The Indonesian rupiah’s strength is highlighted in today’s “Money Talks” column by DJN’s Rosalind Mathieson; she writes that a politically stable, economically promising Indonesia has given the local currency a big boost (especially compared with the rest of Southeast Asia.) There are risks, but relatively minor ones. Volatility surrounding July’s presidential election isn’t much of a worry, in my view, given the likelihood of Yudhoyono’s peaceful re-election. Rising crude oil prices could swell the fiscal deficit, thanks to the government’s addiction to fuel subsidies. Upside factors include the resource-rich economy’s exposure to a recovery in commodity prices, although Ros points out that a stronger U.S. dollar could weaken the rupiah’s appeal. Continue reading…
Archive for June 17th, 2009
Credit Markets, Currencies, Emerging Markets, Indonesia, Russia, U.S. Dollar / 1 Comment
It hasn’t been easy in the hotel business these days. Business travel is down sharply. So is leisure travel. Not a great recipe for highly leveraged companies. One, Extended Stay, fell into bankruptcy court this week because of a suffocating debt load. Another, which has more flexibility and has been prudently trying to manage its debt, is Hospitality Properties and it hopes to sell stock and use the proceeds to pay down debt. Shareholders of the REIT may not like the dilution the new offering of 15 million shares will cause (the REIT has 94 million shares outstanding).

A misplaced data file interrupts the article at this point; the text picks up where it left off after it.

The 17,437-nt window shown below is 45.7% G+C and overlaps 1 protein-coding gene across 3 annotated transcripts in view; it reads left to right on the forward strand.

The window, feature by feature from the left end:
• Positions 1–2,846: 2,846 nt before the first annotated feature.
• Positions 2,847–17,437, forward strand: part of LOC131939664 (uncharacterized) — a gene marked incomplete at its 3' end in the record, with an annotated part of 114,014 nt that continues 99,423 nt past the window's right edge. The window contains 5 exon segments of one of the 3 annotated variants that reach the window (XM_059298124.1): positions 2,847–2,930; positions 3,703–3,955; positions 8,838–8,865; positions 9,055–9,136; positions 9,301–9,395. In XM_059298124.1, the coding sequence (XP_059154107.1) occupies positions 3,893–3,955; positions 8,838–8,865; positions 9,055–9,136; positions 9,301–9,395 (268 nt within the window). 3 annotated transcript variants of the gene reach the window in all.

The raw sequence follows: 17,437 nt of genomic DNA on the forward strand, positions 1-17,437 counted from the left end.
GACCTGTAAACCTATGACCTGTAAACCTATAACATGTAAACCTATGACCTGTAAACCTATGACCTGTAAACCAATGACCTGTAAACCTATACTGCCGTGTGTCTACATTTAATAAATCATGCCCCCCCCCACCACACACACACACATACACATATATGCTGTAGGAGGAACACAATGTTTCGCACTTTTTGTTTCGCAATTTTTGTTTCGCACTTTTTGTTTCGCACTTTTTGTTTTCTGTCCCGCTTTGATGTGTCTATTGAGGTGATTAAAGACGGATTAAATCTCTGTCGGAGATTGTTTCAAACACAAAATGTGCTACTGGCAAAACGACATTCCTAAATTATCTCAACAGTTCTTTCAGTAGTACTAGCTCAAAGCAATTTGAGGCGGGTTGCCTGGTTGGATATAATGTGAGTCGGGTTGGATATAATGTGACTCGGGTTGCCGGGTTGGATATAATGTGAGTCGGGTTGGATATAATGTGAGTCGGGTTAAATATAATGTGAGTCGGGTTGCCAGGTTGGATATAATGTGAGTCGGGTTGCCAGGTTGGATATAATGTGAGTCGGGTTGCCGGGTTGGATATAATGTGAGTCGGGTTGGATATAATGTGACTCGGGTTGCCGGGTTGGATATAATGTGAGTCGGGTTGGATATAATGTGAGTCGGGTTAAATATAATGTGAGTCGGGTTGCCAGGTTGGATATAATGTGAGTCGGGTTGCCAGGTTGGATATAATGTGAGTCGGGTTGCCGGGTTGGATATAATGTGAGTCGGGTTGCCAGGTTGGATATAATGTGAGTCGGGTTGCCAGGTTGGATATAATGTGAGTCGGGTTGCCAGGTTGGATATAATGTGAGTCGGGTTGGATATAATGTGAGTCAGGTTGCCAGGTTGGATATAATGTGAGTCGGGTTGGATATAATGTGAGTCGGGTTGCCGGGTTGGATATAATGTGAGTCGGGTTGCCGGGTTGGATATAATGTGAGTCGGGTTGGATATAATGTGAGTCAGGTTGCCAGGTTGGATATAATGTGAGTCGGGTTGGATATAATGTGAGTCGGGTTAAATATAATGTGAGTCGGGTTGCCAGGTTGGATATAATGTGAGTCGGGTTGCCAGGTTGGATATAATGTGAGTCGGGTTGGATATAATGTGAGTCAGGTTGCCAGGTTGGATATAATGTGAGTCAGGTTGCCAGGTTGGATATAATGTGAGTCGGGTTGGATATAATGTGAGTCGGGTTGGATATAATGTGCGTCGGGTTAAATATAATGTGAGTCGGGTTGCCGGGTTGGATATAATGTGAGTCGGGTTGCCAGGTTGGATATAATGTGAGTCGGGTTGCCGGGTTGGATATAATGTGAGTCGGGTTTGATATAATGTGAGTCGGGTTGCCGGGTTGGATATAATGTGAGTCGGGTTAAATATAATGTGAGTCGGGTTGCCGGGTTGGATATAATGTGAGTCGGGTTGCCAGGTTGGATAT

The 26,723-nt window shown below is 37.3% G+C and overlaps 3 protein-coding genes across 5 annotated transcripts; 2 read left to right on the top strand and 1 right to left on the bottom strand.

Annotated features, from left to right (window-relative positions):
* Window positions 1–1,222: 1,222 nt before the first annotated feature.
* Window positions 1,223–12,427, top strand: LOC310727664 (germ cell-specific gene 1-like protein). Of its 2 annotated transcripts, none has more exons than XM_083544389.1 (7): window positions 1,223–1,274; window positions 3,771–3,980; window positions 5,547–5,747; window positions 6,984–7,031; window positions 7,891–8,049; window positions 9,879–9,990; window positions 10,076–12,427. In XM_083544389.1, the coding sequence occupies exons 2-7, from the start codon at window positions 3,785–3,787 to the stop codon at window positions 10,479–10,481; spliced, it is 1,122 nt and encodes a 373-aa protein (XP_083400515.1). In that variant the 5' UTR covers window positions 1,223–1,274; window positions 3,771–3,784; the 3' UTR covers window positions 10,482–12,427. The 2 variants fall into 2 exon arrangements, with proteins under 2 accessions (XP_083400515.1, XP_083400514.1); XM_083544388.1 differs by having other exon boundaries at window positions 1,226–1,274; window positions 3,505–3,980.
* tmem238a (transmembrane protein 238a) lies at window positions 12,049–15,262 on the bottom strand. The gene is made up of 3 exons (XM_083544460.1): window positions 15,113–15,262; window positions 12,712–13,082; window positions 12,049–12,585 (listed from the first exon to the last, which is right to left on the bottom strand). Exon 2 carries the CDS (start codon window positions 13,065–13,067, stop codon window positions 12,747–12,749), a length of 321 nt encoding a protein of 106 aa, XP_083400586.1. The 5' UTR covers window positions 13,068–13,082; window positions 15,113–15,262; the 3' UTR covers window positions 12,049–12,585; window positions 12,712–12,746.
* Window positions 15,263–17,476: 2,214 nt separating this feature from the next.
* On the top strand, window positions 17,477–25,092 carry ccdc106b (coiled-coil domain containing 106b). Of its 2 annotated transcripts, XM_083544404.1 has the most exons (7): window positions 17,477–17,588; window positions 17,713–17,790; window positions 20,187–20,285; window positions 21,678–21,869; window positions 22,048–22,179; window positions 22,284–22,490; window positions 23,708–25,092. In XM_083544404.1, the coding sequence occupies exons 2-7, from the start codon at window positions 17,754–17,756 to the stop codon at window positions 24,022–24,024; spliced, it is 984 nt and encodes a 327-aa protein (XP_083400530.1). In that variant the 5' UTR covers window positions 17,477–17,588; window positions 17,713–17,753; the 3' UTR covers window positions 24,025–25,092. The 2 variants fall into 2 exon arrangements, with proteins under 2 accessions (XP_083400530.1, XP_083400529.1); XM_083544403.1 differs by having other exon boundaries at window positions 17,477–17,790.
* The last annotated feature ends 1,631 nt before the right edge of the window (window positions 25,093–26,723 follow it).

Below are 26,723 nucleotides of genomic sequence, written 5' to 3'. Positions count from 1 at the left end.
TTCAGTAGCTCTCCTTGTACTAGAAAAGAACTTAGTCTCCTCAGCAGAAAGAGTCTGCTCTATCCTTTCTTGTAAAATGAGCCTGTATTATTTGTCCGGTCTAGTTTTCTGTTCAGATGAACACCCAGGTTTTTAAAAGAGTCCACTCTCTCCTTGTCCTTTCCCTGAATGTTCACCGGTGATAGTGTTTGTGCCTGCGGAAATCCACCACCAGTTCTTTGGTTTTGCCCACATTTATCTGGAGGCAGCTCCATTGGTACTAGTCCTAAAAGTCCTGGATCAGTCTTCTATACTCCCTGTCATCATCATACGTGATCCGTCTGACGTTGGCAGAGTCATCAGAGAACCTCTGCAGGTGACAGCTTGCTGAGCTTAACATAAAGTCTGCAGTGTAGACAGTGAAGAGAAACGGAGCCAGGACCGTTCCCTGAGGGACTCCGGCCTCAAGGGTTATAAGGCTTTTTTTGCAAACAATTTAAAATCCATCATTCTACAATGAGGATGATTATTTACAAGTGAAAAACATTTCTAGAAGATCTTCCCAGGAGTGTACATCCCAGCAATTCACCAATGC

Bank Rescue Plan, Credit Crisis, Economy, Federal Reserve, United States, Wall Street, Washington / Comments Off
The U.S. Federal Reserve has a reputation for integrity and probity hard to match anywhere on the planet by a private business or a government entity.
It may be misunderstood by some, flat wrong at times, but in its now nearly century of existence probably the strongest charge against the Fed’s reputation for integrity has been at some historical points playing too close to the playbook of the elected president.
It’s that reputation, in part nurtured by its odd structure and affinity for obscurity, that won it in the reform plan announced today significantly enhanced regulatory powers over the U.S. financial system.